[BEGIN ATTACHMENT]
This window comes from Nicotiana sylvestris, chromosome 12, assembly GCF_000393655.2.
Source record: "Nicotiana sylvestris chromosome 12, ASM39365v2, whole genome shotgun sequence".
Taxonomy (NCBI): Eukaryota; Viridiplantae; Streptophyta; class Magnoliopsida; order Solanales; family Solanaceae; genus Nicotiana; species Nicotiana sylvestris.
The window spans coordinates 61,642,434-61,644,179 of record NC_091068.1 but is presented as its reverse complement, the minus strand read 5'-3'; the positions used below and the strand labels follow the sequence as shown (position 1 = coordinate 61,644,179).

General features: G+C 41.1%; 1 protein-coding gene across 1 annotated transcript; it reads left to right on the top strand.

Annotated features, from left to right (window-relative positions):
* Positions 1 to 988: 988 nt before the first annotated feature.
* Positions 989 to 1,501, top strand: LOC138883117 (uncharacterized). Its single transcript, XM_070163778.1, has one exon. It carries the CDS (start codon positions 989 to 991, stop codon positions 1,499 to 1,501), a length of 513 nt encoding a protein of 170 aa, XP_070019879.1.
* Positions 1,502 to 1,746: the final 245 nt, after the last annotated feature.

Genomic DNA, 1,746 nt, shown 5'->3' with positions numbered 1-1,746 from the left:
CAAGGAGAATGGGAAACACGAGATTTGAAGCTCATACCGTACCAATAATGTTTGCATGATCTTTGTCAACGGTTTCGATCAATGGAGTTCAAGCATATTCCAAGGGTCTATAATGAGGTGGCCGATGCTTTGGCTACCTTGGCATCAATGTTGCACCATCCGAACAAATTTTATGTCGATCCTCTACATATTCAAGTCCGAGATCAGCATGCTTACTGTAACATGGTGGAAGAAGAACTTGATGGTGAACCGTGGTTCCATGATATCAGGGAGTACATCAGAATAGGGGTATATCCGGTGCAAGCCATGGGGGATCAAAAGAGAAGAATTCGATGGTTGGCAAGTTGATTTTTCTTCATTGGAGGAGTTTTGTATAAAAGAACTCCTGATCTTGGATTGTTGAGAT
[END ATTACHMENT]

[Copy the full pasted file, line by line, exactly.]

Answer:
This window comes from Nicotiana sylvestris, chromosome 12, assembly GCF_000393655.2.
Source record: "Nicotiana sylvestris chromosome 12, ASM39365v2, whole genome shotgun sequence".
Taxonomy (NCBI): Eukaryota; Viridiplantae; Streptophyta; class Magnoliopsida; order Solanales; family Solanaceae; genus Nicotiana; species Nicotiana sylvestris.
The window spans coordinates 61,642,434-61,644,179 of record NC_091068.1 but is presented as its reverse complement, the minus strand read 5'-3'; the positions used below and the strand labels follow the sequence as shown (position 1 = coordinate 61,644,179).

General features: G+C 41.1%; 1 protein-coding gene across 1 annotated transcript; it reads left to right on the top strand.

Annotated features, from left to right (window-relative positions):
* Positions 1 to 988: 988 nt before the first annotated feature.
* Positions 989 to 1,501, top strand: LOC138883117 (uncharacterized). Its single transcript, XM_070163778.1, has one exon. It carries the CDS (start codon positions 989 to 991, stop codon positions 1,499 to 1,501), a length of 513 nt encoding a protein of 170 aa, XP_070019879.1.
* Positions 1,502 to 1,746: the final 245 nt, after the last annotated feature.

Genomic DNA, 1,746 nt, shown 5'->3' with positions numbered 1-1,746 from the left:
CAAGGAGAATGGGAAACACGAGATTTGAAGCTCATACCGTACCAATAATGTTTGCATGATCTTTGTCAACGGTTTCGATCAATGGAGTTCAAGCATATTCCAAGGGTCTATAATGAGGTGGCCGATGCTTTGGCTACCTTGGCATCAATGTTGCACCATCCGAACAAATTTTATGTCGATCCTCTACATATTCAAGTCCGAGATCAGCATGCTTACTGTAACATGGTGGAAGAAGAACTTGATGGTGAACCGTGGTTCCATGATATCAGGGAGTACATCAGAATAGGGGTATATCCGGTGCAAGCCATGGGGGATCAAAAGAGAAGAATTCGATGGTTGGCAAGTTGATTTTTCTTCATTGGAGGAGTTTTGTATAAAAGAACTCCTGATCTTGGATTGTTGAGAT